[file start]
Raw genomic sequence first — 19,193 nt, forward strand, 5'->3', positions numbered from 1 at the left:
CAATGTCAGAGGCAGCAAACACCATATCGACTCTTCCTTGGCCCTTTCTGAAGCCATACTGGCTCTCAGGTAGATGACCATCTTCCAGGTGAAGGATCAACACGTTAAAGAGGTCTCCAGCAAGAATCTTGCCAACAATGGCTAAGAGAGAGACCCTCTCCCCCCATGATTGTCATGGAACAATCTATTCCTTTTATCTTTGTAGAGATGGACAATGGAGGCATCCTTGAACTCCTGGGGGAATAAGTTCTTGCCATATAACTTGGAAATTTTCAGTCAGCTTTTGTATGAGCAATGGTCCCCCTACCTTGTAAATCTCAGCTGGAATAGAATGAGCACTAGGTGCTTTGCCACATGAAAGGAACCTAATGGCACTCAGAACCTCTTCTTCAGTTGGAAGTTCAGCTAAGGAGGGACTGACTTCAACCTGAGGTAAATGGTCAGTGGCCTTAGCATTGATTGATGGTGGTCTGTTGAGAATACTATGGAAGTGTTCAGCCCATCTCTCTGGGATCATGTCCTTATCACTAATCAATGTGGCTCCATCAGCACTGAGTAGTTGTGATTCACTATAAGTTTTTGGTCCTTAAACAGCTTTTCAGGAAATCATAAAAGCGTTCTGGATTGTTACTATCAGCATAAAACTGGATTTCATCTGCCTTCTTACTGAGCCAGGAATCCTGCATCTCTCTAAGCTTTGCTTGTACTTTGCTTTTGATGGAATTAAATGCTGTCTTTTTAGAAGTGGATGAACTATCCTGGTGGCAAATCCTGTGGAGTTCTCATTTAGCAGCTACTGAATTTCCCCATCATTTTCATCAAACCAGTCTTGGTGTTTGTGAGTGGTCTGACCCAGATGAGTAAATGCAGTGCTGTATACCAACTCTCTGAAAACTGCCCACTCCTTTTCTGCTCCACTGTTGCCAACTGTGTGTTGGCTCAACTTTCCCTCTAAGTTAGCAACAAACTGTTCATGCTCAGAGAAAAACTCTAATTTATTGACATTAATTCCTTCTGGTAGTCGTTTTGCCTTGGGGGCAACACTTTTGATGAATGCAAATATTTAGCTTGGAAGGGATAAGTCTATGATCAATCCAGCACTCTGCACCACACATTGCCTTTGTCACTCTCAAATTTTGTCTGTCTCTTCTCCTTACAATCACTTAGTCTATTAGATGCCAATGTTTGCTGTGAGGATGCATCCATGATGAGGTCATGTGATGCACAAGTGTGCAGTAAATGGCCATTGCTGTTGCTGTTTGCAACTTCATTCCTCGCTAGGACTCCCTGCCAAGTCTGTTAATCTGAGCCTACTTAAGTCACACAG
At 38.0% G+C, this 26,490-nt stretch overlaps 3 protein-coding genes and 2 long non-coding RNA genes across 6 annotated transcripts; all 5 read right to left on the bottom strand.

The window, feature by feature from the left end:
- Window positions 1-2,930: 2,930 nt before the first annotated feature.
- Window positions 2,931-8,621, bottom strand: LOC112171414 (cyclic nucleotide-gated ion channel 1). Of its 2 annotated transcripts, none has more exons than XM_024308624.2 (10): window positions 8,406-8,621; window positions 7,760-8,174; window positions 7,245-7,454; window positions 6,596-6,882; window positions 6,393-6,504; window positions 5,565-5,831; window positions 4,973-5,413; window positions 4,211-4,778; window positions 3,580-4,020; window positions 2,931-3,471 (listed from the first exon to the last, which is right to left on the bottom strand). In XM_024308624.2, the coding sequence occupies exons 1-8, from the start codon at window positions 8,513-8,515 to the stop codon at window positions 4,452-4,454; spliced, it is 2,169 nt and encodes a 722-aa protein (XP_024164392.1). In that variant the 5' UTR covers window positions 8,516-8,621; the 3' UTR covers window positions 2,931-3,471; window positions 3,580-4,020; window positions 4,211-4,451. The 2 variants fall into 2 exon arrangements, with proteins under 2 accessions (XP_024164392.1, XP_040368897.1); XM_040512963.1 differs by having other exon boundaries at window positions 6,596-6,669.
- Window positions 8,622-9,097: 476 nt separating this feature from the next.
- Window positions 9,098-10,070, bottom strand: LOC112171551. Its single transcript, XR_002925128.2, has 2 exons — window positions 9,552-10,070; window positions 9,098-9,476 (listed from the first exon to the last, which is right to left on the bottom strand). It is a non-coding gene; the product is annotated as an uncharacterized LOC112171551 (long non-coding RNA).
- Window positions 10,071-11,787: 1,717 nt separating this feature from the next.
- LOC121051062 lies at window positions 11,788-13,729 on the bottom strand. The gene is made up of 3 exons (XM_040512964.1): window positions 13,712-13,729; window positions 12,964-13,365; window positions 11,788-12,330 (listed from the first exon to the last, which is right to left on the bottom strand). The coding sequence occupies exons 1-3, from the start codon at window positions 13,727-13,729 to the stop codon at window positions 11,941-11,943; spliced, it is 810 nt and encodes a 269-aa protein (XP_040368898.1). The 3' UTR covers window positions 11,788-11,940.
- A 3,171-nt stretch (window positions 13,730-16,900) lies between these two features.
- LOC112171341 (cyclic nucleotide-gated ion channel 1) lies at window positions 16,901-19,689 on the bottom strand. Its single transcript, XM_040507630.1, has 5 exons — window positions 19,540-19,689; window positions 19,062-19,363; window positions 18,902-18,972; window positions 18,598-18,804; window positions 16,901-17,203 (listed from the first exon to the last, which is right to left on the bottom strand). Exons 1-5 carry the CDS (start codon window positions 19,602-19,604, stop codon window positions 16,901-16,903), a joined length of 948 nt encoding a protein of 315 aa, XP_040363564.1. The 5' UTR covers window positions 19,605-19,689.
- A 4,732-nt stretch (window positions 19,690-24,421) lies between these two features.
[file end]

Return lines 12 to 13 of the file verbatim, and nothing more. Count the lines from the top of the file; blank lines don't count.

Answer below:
- LOC112171341 (cyclic nucleotide-gated ion channel 1) lies at window positions 16,901-19,689 on the bottom strand. Its single transcript, XM_040507630.1, has 5 exons — window positions 19,540-19,689; window positions 19,062-19,363; window positions 18,902-18,972; window positions 18,598-18,804; window positions 16,901-17,203 (listed from the first exon to the last, which is right to left on the bottom strand). Exons 1-5 carry the CDS (start codon window positions 19,602-19,604, stop codon window positions 16,901-16,903), a joined length of 948 nt encoding a protein of 315 aa, XP_040363564.1. The 5' UTR covers window positions 19,605-19,689.
- A 4,732-nt stretch (window positions 19,690-24,421) lies between these two features.